I mean, it happens, right? I get days where there’ll be a little pain. I’ll get some gas trapped. But I can release it in six hours, not 48 or not going to the ER. Listen, I always speak to total. I am so humble about this. I know tomorrow you could be like, well, we released that podcast and Freddie went in and that was cool. That was it. A lot of this stuff is luck. I know I have a will in it. I know there’s also a universal guiding force that’s allowing me to be here. I just want to pay homage to the things that I don’t understand in existence.

[00:40:20] Detective Ev: Even finding some of this information, like I’ve been in this space for eight years.

I had never heard of AmpCoil until I’m down there with you. Let’s say that’s something I had needed to get my stuff. It’s like, no, there is a lot of luck. And it’s hard not to think back sometimes, especially with a story like this. You’re just like, wow, considering how passionate we get about this.

Connect the Dots

I love that you brought that up. Cause I don’t have a problem saying it if someone else says it. I don’t have a problem saying it in general, but I don’t want to impose on anyone else. I can’t help but feel like this is exactly why I’m here. This is exactly why you are here. Because look at how you’ve taken this man.

There’s a few people ever I’ve met with an aura like you. I don’t have to even talk to you to just know that there’s some deep stuff there. Because you can’t fake the aura. There’s like a wisdom and appreciation for life. But it’s, wow! That’s all I can say about it.

It’s terrible. We wouldn’t wish it on anyone. Probably wouldn’t choose to do it again. But it’s hard to say you wouldn’t look back and say, well, I don’t know if I’d change it per se. Because look at what it’s been able to make you do and just how many people you’ve helped and stuff.


I don’t want to speak for you either, but it’s kind of crazy to think. You connect these dots. It’s like Steve Jobs said, it’s like all makes sense when you look back, they all connect. It’s like, here you are right now serving people and doing an amazing thing that probably could not have happened in the same way if these events didn’t occur in your life.


[00:41:40] Freddie Kimmel: Yeah. Yeah. I could never speak to it. Even early on, like I said, when I got done with cancer, I was like, I’m going to write a book. I’m going to do this. Well, I had no level, aside from being blessed with DNA that had me wired for positivity, cause that was true. Do you know what I mean? Even going through cancer, I wrote a blog called Dr. Fred. I laugh about it now. I just wrote about my experience. It was nothing really about health other than that, I’m a bad-ass cause I made it through. That was the theme of the blog.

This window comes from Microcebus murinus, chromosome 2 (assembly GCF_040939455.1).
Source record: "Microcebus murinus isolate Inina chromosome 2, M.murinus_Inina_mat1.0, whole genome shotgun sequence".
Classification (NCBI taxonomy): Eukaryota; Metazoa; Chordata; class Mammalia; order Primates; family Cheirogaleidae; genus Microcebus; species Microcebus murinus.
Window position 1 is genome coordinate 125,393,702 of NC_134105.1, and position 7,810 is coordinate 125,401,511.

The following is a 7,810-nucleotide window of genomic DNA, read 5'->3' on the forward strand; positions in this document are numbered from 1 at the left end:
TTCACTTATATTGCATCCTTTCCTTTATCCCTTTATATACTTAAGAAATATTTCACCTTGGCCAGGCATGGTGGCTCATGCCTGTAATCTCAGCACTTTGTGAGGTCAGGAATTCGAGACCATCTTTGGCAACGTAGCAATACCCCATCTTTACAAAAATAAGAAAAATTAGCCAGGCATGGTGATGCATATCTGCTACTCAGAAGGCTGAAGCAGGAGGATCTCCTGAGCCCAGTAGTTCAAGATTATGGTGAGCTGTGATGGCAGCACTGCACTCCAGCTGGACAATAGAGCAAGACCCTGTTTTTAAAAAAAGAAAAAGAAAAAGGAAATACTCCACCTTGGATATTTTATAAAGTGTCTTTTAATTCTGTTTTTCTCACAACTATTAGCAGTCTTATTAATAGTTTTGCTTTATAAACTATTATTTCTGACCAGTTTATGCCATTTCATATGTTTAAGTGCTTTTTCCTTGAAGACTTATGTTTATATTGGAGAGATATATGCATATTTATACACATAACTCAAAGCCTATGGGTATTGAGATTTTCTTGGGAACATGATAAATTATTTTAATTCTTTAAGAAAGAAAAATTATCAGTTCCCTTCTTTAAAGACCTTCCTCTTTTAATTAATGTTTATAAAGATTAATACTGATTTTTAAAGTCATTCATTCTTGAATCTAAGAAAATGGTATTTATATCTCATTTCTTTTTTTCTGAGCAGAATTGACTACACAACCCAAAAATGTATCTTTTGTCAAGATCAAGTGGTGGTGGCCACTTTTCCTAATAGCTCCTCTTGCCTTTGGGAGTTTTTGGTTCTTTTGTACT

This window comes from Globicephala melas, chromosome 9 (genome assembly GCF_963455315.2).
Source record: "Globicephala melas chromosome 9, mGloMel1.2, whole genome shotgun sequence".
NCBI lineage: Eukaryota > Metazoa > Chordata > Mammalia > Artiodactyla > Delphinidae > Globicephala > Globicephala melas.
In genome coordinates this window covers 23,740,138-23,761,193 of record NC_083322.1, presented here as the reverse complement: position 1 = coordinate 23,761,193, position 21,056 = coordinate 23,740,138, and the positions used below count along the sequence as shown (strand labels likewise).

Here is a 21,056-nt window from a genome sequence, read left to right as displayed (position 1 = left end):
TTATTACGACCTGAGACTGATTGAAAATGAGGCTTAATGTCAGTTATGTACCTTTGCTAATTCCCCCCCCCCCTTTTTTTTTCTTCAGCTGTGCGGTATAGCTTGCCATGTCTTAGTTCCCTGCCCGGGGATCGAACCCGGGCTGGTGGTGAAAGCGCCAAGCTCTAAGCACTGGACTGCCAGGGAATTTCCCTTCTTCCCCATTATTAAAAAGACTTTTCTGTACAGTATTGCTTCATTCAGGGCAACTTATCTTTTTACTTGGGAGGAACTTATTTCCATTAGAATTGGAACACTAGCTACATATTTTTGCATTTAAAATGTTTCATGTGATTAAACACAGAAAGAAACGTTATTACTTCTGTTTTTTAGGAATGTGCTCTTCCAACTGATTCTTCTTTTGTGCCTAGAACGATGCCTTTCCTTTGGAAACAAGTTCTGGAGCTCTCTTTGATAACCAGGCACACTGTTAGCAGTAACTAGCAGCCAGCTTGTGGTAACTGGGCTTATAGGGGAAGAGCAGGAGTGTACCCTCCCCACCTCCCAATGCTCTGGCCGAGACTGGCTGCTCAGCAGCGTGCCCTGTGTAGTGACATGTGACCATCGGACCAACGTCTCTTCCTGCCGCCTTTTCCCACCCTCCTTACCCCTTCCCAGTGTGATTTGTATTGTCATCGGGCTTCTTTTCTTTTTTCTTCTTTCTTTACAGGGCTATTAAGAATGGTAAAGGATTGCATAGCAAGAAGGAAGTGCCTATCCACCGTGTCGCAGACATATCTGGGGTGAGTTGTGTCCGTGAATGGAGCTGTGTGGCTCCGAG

That’s all I did. I was like, guys, here’s what they just did to my belly. I’m like, I’m smiling and there’s a cute nurse walking in my room and I’m still asking her for her number. I made the best out of that experience. I managed to get through that experience without ever feeling really sorry for myself. Having moments of it, of course. But for the most part had this strong belief system that I was going to get through it, and there was going to be something better on the other side, even though I didn’t know what that would look like.

[00:42:44] Detective Ev: Hey folks. Ev here. That will do it for Part One with Freddie Kemmel. We will be back with his resolution and the things that he learned and just the wisdom that he brings to this life because of his experiences in part two. So go check it out. We’ll talk to you guys again soon. Take care.

[00:42:58] Intro/Outro Voice: Thanks for tuning in to the Health Detective Podcast. If you are finally ready to work with a real health detective on your health journey so that you can get well and stay well naturally, visit us at and click the button to schedule a Free Health Review.